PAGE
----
Anytime you dispose of business property, there’s a tax consequence based on the gain or loss from the transaction.
The first step is to calculate the adjusted basis of the property to establish its value. Sometimes basis is equal to the cost of an asset, and sometimes basis is adjusted by improvements, depreciation, and casualty losses. The adjusted basis is used to calculate gain or loss when an asset is disposed. Disposing can include selling, exchanging, retiring, abandoning, converting, or destroying an asset.
The amount realized from the sale or exchange of an asset includes the money received plus the fair market value (defined below) of all property and services you received. It also includes any liabilities assumed by the buyer and any liabilities to which the transferred property was subject (such as real estate taxes or a mortgage).
Fair market value is the price at which property changes hands between a willing buyer and seller when both have reasonable knowledge of the necessary facts and neither is being forced to buy or sell.
For example, let’s say your business owns a building that cost $70,000. You made permanent improvements at a cost of $20,000 and deducted depreciation of $10,000.
Then you sold the building for $100,000 plus property with a fair market value of $20,000. The buyer assumed your real estate taxes of $3,000 and a mortgage of $17,000. You also incurred selling expenses of $4,000. Here’s the calculation of the taxable gain on this sale:
|FMV additional property||20,000|
|Real estate taxes assumed by buyer||3.000|
|Mortgage assumed by buyer||17,000|
|Less selling expenses||(4,000)|
|Net amount realized from sale||$136,000|
|Cost of building||$70,000|
|Gain on sale||$56,000|
Generally, if you’ve held an asset more than 12 months, the proceeds from the sale are treated as long term capital gains, resulting in a more favorable tax rate. If you’ve held the asset for fewer than 12 months, the proceeds are taxed as ordinary income, with a higher income tax rate.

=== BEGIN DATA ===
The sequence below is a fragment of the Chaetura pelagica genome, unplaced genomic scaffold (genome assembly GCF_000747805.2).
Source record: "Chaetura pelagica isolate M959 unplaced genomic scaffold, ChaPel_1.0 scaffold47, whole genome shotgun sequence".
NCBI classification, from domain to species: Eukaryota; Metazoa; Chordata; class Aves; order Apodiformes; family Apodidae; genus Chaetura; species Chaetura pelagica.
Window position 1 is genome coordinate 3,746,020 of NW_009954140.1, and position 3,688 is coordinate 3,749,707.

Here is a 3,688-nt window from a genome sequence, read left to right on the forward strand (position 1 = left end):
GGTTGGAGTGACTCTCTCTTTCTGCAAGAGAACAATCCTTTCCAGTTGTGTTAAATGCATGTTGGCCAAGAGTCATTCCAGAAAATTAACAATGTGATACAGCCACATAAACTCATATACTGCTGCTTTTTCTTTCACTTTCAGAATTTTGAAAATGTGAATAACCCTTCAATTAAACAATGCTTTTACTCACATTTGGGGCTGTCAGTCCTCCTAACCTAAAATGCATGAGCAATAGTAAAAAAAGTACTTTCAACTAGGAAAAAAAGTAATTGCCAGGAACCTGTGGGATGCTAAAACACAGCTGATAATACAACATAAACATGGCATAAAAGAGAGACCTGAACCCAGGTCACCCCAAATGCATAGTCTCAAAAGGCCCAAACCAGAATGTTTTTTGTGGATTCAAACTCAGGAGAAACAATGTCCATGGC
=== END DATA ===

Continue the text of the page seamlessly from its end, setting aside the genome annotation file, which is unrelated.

All the gains and losses on sales of your business property throughout the year are netted against each other, resulting in a net gain or loss. If the outcome is a net gain, then you can utilize long term capital gain tax treatment, subject to recapture rules explained below. If the end result is a net loss, the loss can be deducted against ordinary income.
And this is where recapture rules come in. Recapture rules govern when a gain can be treated as a long term capital gain or must be considered ordinary income due to an earlier ordinary loss or deduction. If your business had a business property net loss within the last five years, any business property net gain will be considered ordinary income rather than long term capital gain.
Throughout the life of an asset, a business can take depreciation deductions and receive favorable tax treatment. When that asset is sold, Section 1245 of the Internal Revenue Code recaptures depreciation and taxes the gain at ordinary income tax rates. Section 1245 property generally includes personal property and other tangible property except buildings and their structural components . . . which are considered Section 1250 property.
When Section 1250 property (such as commercial buildings) is sold at a gain, the IRS taxes that gain as ordinary income if the accumulated depreciation exceeds straight line depreciation. This especially applies when real estate is depreciated using accelerated depreciation, resulting in higher deductions in the earlier years compared to straight line depreciation calculations.
These rules can be complicated! For more information, refer to IRS Publication 544, Sales and Other Dispositions of Assets, and feel free to contact us for assistance with your business situation.